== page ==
Subarachnoid hemorrhage is a type of stroke that occurs when a blood vessel ruptures. Blood quickly fills the area immediately surrounding the brain and spinal cord. This space contains the cerebrospinal fluid. The fluid cushions and protects the brain and spinal cord.
This life-threatening condition requires emergency medical care. The hemorrhage may increase the pressure around the brain. It can interfere with the brain's ability to function.
Subarachnoid hemorrhage may be caused by:
Factors that may increase your chance of developing subarachnoid hemorrhage include:
- Past history of aneurysms
- High Blood Pressure, which increases the risk of aneurysm rupture
- Alcohol use disorder
- Cocaine use
- Disorders associated with weakened blood vessels, including polycystic kidney disease, fibromuscular dysplasia, or connective tissue disorders
- Estrogen deficiency
- Family history of aneurysms
Symptoms may include:
- A very sudden, severe headache
- Brief loss of consciousness
- Nausea and vomiting
- Weakness on one side of your body
- Unexplained numbness or tingling
- Slurred speech or other speech disturbance
- Visions problems, such as double vision, blind spots, or temporary vision loss on one side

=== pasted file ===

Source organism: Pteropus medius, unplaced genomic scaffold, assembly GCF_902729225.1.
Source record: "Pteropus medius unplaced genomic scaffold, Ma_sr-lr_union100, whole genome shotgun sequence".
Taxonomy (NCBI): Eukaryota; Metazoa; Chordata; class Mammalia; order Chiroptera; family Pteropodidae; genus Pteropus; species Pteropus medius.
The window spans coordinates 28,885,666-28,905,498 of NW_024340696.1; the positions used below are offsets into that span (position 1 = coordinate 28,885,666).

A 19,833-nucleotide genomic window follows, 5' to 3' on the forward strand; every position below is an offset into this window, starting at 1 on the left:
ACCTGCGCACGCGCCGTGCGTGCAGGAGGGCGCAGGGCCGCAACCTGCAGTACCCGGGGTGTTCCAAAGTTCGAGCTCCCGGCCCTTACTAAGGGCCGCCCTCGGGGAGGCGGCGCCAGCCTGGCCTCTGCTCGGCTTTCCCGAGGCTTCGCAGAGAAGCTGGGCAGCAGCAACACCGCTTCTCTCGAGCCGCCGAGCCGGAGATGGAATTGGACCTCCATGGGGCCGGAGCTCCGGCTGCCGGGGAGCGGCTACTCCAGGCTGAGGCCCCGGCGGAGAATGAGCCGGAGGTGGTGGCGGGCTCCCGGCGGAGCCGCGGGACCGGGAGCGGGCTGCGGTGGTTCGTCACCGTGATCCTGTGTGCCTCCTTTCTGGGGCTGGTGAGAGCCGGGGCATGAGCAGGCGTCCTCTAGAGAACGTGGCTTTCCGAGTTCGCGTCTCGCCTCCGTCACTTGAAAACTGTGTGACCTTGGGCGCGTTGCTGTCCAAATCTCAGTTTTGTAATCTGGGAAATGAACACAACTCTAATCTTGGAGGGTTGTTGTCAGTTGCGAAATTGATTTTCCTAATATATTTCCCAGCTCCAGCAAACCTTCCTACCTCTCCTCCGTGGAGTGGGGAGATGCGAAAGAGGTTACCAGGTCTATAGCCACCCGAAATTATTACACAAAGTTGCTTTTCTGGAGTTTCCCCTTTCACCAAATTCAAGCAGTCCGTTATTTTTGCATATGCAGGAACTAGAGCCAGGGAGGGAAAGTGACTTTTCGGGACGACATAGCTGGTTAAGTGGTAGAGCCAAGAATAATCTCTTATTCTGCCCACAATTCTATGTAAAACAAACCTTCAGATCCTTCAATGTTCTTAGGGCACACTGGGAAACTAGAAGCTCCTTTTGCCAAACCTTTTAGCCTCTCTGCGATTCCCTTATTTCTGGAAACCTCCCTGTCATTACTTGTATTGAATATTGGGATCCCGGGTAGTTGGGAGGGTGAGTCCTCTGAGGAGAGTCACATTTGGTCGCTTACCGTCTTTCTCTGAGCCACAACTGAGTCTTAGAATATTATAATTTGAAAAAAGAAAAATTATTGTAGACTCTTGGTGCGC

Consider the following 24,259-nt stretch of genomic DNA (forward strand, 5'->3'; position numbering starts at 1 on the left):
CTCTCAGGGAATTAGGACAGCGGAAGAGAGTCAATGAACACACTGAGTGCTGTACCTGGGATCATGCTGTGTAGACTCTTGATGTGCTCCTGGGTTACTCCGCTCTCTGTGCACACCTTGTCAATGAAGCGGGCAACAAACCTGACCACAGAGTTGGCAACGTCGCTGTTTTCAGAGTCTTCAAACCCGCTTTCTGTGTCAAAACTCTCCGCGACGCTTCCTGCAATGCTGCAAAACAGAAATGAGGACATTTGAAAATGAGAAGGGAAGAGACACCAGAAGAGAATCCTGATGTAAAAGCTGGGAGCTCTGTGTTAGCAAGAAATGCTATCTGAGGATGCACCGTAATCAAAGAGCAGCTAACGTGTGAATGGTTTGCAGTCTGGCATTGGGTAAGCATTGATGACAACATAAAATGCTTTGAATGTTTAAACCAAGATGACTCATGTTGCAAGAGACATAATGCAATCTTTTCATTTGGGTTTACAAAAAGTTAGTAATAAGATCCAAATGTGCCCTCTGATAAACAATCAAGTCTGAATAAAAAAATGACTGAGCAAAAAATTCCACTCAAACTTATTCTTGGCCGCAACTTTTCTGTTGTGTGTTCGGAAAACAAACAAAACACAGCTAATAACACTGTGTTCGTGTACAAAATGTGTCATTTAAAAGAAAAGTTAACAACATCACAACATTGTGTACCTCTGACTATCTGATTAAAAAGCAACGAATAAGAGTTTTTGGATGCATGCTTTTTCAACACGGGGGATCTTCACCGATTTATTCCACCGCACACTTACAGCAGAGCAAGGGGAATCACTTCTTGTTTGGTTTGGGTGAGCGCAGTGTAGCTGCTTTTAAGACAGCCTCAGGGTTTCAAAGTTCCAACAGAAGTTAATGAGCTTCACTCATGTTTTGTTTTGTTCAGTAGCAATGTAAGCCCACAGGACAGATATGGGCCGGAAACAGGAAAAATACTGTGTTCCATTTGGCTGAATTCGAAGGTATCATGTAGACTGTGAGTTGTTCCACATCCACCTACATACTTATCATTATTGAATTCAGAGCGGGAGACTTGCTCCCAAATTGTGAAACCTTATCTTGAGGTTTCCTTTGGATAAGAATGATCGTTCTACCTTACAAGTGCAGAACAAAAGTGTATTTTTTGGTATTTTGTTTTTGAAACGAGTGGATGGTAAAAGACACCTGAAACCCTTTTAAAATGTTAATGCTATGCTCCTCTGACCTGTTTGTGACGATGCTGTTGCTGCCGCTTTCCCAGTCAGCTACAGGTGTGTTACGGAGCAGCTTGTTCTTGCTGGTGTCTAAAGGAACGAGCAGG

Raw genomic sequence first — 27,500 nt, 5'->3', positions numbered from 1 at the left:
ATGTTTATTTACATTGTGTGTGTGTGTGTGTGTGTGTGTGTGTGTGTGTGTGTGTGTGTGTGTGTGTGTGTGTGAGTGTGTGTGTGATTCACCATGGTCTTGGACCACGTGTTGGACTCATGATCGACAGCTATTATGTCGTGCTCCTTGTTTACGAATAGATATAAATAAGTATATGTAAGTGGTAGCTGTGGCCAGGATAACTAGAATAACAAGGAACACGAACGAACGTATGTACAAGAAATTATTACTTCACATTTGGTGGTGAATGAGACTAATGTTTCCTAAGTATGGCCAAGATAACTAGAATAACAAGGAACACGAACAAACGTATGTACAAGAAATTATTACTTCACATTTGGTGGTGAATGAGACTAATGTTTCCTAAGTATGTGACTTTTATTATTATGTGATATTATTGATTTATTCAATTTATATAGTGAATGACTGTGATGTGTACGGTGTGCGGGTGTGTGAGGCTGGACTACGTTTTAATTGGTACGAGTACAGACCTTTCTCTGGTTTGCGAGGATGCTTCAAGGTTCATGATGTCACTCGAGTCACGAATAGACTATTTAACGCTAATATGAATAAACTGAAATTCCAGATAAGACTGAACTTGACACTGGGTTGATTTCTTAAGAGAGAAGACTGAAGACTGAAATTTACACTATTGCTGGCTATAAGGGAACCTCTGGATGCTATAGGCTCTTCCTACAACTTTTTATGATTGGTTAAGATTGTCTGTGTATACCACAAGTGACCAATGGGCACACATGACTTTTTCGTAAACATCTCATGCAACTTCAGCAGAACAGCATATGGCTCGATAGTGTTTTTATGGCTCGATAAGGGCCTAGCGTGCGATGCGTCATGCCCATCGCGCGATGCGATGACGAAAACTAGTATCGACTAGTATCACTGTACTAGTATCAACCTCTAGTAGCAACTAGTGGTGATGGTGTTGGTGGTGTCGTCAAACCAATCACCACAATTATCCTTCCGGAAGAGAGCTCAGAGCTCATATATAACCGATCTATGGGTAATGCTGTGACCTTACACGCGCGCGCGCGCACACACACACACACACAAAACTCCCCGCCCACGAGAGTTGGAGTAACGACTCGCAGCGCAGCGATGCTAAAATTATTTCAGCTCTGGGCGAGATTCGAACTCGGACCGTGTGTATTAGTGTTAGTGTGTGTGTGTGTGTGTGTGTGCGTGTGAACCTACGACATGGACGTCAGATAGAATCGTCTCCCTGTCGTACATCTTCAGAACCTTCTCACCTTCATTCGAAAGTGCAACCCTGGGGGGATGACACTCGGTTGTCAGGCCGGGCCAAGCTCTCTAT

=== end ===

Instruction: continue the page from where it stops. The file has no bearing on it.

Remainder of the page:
- Stiff neck or shoulder pain
If you have these symptoms, call for emergency medical services right away. Early care can decrease the amount of damage to brain.
Your doctor will ask about your symptoms and medical history. A physical exam will be done. Your cerebrospinal fluid may need to be tested. This can be done with a lumbar puncture.
Imaging tests evaluate the brain and surrounding structures. This can be done with:
Subarachnoid hemorrhage is a serious condition. It typically requires initial treatment in the intensive care unit. Despite treatment, many people with this condition die.
The aim of treatment is to stop the bleeding, limit damage to the brain, and reduce the risk of it occurring again. If bleeding results from a cerebral aneurysm, a doctor will usually attempt to stop it using various techniques. Patients receive medication to ensure proper blood flow to the rest of the brain. Absolute bed rest is needed to prevent additional bleeding. After the situation is stabilized, patients undertake a vigorous rehabilitation program.
Aneurysms present since birth cannot be prevented. Because they are so rare, doctors do not advise screening for them. If an unruptured aneurysm is discovered by chance in a young person, the doctor may do surgery.
Avoiding smoking and controlling blood pressure can reduce the risk of a rupture if an aneurysm exists. Wearing a seatbelt and using a helmet can also reduce the risk of subarachnoid hemorrhage from head trauma.
The Brain Aneurysm Foundation
National Stroke Association
Brain Injury Association of Canada
Heart and Stroke Foundation of Canada
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Last reviewed June 2015 by Rimas Lukas, MD
Please be aware that this information is provided to supplement the care provided by your physician. It is neither intended nor implied to be a substitute for professional medical advice. CALL YOUR HEALTHCARE PROVIDER IMMEDIATELY IF YOU THINK YOU MAY HAVE A MEDICAL EMERGENCY. Always seek the advice of your physician or other qualified health provider prior to starting any new treatment or with any questions you may have regarding a medical condition.